It's early morning; you open your eyes to a misty river flowing down a hilly valley. You doze off again.
It is only the mist; thick, heavy, in-motion. Soft, cushiony wallops of clouds in a chug-chug train...
This massive river of mist is cascading down in between skyscraping peaks. The sun rises up behind these hills and starts to illuminate the undulating landscape. Wayanad is green!
Thick forests, massive tea plantations, wildlife sanctuaries, lakes, streams, dam reservoirs, all make this a perfect setting for nature to flourish. The wildlife is exotic; the farms are overflowing with life, plant and animal. The Muthanga and Tholpetty sanctuaries are brilliant places to spot Wild Elephants, and the Bandipur Tiger Reserve isn’t far away either.
Kuruva Island (Kuruvadweep) is a 950 acre protected piece of delta on the Kabini River. It is home to some exotic species of butterflies, birds and flora. Accessible only by boat, you can rent out a bamboo raft or canoes to drift amongst the miniature archipelago.
Pookode Lake is a relatively touristy attraction which is roughly takes on the shape of India on a map. We recommend the glittering showers of Soochipara Waterfall for the hot afternoon and the enchanting pirate* islands of Banasura Reservoir for the orange and pink sunset.
Edakkal Caves is a cleft formed by an enormous rock splitting from away from the main body. Inside are pictorial writings and Stone-age carvings believed to date to 6000 BCE. Archaeological evidence indicates this place was inhabited several times through history. The youngest of the petroglyphs have possible connections to the Indus Valley civilization.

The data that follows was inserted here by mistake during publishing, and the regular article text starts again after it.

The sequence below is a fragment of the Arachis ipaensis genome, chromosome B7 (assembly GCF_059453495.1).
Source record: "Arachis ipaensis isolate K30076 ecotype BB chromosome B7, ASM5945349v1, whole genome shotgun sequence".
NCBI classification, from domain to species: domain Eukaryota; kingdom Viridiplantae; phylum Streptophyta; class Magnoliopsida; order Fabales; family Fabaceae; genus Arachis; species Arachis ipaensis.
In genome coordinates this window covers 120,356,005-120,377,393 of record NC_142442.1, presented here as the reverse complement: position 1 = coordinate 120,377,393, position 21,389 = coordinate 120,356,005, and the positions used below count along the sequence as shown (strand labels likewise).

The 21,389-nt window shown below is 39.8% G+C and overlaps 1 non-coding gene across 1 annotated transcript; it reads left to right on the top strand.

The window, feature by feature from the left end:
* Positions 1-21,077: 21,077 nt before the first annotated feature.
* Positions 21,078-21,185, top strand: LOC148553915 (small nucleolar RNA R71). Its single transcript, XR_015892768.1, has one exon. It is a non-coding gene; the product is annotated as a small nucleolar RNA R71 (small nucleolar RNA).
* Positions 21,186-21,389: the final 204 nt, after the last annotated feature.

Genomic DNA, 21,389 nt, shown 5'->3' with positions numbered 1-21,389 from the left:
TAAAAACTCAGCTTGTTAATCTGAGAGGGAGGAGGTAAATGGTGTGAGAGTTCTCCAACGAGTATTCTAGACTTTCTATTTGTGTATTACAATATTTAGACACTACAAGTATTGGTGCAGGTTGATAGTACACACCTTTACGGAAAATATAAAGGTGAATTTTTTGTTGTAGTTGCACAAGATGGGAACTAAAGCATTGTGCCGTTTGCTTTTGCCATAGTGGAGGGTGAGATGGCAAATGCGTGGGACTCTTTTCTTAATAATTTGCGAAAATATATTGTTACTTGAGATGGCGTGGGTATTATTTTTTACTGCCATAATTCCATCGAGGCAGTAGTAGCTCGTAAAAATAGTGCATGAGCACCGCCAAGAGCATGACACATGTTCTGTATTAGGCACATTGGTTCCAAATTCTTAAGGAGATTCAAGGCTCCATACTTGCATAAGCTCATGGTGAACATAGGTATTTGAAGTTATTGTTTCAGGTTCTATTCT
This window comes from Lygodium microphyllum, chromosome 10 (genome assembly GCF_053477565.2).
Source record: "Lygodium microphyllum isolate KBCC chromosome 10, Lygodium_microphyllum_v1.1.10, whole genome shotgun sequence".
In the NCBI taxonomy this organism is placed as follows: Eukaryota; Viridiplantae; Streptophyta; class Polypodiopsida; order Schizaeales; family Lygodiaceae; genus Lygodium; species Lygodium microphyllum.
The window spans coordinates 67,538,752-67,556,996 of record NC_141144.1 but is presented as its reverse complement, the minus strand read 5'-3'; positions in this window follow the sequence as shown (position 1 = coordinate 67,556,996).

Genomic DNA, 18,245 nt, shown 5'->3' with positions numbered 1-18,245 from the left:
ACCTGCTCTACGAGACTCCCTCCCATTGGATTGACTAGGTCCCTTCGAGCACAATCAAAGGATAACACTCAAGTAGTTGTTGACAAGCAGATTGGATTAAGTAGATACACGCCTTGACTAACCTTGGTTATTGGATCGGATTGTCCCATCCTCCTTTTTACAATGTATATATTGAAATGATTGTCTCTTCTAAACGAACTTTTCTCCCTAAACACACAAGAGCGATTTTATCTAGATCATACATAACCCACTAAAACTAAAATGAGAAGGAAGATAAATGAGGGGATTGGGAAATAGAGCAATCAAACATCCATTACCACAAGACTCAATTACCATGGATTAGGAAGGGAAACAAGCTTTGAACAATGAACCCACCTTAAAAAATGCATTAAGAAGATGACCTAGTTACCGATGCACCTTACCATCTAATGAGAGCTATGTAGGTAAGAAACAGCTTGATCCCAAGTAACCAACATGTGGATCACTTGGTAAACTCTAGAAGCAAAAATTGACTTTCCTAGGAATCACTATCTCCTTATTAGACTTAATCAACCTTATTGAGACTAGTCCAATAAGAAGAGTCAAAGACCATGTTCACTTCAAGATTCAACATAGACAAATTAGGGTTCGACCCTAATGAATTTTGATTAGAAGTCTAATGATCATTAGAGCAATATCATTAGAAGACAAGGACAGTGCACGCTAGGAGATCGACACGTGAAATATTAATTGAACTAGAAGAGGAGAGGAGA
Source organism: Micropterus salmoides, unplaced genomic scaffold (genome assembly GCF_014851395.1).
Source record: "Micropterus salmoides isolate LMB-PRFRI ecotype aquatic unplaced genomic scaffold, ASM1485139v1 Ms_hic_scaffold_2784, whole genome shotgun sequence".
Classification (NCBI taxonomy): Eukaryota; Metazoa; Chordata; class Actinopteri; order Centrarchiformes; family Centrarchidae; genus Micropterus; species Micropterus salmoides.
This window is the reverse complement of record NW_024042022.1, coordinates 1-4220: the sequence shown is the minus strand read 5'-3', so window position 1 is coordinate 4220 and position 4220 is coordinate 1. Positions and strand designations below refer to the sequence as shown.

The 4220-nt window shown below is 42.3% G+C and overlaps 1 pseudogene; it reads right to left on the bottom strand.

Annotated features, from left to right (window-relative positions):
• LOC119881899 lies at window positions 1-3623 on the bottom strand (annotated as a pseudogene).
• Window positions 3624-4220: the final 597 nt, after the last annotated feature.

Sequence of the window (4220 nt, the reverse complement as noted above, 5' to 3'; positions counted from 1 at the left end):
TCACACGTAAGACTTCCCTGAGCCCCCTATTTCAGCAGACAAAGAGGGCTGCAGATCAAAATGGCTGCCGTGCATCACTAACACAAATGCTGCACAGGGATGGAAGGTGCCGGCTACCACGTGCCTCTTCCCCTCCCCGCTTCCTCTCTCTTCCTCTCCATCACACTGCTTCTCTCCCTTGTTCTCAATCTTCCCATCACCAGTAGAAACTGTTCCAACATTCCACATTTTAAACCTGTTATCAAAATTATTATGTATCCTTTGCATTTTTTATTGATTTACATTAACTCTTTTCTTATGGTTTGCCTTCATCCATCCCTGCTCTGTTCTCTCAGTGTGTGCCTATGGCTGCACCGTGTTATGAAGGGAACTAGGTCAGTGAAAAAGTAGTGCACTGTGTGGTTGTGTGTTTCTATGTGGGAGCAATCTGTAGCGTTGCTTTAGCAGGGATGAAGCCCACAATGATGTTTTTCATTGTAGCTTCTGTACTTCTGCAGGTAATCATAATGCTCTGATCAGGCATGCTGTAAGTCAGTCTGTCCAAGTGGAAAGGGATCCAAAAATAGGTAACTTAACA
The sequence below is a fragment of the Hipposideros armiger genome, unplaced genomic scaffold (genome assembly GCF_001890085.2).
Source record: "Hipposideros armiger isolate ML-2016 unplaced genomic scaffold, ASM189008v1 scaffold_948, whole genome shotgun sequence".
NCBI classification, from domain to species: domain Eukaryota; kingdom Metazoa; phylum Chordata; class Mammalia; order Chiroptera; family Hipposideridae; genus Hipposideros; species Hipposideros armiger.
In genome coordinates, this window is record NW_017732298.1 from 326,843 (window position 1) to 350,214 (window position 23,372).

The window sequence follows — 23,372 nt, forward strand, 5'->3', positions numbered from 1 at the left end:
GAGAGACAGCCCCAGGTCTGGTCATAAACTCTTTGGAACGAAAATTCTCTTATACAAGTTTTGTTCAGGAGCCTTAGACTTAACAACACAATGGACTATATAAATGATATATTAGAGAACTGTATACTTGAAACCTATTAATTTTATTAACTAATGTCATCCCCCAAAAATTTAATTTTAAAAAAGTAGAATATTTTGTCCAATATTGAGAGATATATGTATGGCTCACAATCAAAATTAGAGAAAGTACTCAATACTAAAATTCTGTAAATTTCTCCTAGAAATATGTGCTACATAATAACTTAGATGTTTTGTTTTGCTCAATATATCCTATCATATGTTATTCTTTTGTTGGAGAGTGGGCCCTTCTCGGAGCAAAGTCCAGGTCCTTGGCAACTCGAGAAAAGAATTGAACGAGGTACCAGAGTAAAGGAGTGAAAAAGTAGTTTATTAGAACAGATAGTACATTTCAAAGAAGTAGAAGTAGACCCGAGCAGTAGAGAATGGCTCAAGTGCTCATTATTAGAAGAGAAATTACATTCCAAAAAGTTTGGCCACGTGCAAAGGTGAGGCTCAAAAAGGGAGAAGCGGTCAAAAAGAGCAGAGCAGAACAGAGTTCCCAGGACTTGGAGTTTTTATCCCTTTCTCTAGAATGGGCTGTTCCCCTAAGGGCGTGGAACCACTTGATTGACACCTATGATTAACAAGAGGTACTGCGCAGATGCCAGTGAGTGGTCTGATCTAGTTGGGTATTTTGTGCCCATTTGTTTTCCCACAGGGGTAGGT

You can derive the most out of this place by residing at the numerous home-stays and farm-stays. These are usually scattered around the various little towns and villages that dot the Wayanad region. The many advantages are of local knowledge; dedicated service (they usually do pick-up and drops even as far away as Kozhikode; they’ll drive you around all the must-see spots in the area); delectable home-prepared cuisine and personal advice on what to do, see, eat and shop.
Locally grown fresh fruits, various forms of plantain, fish from the streams and beef form the staple diet. ‘Kappa’, as the local tapioca root is called often replaces the rice and nauseatingly-common-potato in the carbs section of the diet. The famous and widely cultivated Kerala peppers are used frequently but skillfully.
Puttu is a breakfast dish where rice powder and coconut are steamed together in a bamboo holder and eaten with mashed banana. Appam is a soft pancake made from toddy-fermented rice batter, with a soft spongy centre and crispy edges, also eaten with a coconut-mellowed stew.
The spiced Wayanad coffee is a definite souvenir.
(*not literally ‘Pirate’! But they reminded me of the Caribbean tales of pirates…)